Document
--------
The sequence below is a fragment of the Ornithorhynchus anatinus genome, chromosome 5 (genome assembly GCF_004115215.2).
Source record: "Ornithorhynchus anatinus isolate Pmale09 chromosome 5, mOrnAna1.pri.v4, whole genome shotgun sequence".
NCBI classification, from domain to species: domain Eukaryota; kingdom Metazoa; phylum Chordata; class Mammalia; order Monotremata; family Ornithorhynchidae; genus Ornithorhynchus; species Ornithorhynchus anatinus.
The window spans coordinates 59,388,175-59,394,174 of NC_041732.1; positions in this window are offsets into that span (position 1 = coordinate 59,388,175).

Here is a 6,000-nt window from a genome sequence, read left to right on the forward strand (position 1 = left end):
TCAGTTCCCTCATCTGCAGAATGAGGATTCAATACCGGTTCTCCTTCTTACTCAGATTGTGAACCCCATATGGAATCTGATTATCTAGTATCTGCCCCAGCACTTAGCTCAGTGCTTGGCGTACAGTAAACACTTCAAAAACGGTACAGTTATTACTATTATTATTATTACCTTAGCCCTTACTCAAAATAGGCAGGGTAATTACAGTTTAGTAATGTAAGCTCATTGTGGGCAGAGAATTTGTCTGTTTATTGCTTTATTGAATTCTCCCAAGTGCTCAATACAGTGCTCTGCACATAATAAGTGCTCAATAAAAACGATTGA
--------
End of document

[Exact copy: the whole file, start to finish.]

The sequence below is a fragment of the Ornithorhynchus anatinus genome, chromosome 5 (genome assembly GCF_004115215.2).
Source record: "Ornithorhynchus anatinus isolate Pmale09 chromosome 5, mOrnAna1.pri.v4, whole genome shotgun sequence".
NCBI classification, from domain to species: domain Eukaryota; kingdom Metazoa; phylum Chordata; class Mammalia; order Monotremata; family Ornithorhynchidae; genus Ornithorhynchus; species Ornithorhynchus anatinus.
The window spans coordinates 59,388,175-59,394,174 of NC_041732.1; positions in this window are offsets into that span (position 1 = coordinate 59,388,175).

Here is a 6,000-nt window from a genome sequence, read left to right on the forward strand (position 1 = left end):
TCAGTTCCCTCATCTGCAGAATGAGGATTCAATACCGGTTCTCCTTCTTACTCAGATTGTGAACCCCATATGGAATCTGATTATCTAGTATCTGCCCCAGCACTTAGCTCAGTGCTTGGCGTACAGTAAACACTTCAAAAACGGTACAGTTATTACTATTATTATTATTACCTTAGCCCTTACTCAAAATAGGCAGGGTAATTACAGTTTAGTAATGTAAGCTCATTGTGGGCAGAGAATTTGTCTGTTTATTGCTTTATTGAATTCTCCCAAGTGCTCAATACAGTGCTCTGCACATAATAAGTGCTCAATAAAAACGATTGA